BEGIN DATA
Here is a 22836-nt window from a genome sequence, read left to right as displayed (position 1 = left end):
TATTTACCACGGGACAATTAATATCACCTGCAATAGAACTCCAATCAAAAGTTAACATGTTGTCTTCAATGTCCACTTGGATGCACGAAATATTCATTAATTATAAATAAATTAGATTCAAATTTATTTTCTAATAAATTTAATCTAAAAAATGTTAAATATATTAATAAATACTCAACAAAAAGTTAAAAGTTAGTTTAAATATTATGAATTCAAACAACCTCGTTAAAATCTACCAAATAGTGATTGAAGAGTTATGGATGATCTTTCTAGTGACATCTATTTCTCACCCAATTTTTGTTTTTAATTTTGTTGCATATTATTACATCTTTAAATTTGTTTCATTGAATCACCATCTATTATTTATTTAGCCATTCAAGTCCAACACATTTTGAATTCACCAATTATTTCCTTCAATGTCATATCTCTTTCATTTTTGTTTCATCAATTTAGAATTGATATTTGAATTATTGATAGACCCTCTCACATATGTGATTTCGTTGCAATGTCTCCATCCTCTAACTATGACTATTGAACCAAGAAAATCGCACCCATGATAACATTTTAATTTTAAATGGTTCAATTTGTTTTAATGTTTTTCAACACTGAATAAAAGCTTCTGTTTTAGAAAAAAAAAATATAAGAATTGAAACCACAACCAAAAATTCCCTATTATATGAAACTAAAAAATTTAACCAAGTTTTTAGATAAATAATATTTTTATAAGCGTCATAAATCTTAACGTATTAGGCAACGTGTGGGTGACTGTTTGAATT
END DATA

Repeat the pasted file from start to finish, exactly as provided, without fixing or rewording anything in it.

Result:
Here is a 22836-nt window from a genome sequence, read left to right as displayed (position 1 = left end):
TATTTACCACGGGACAATTAATATCACCTGCAATAGAACTCCAATCAAAAGTTAACATGTTGTCTTCAATGTCCACTTGGATGCACGAAATATTCATTAATTATAAATAAATTAGATTCAAATTTATTTTCTAATAAATTTAATCTAAAAAATGTTAAATATATTAATAAATACTCAACAAAAAGTTAAAAGTTAGTTTAAATATTATGAATTCAAACAACCTCGTTAAAATCTACCAAATAGTGATTGAAGAGTTATGGATGATCTTTCTAGTGACATCTATTTCTCACCCAATTTTTGTTTTTAATTTTGTTGCATATTATTACATCTTTAAATTTGTTTCATTGAATCACCATCTATTATTTATTTAGCCATTCAAGTCCAACACATTTTGAATTCACCAATTATTTCCTTCAATGTCATATCTCTTTCATTTTTGTTTCATCAATTTAGAATTGATATTTGAATTATTGATAGACCCTCTCACATATGTGATTTCGTTGCAATGTCTCCATCCTCTAACTATGACTATTGAACCAAGAAAATCGCACCCATGATAACATTTTAATTTTAAATGGTTCAATTTGTTTTAATGTTTTTCAACACTGAATAAAAGCTTCTGTTTTAGAAAAAAAAAATATAAGAATTGAAACCACAACCAAAAATTCCCTATTATATGAAACTAAAAAATTTAACCAAGTTTTTAGATAAATAATATTTTTATAAGCGTCATAAATCTTAACGTATTAGGCAACGTGTGGGTGACTGTTTGAATT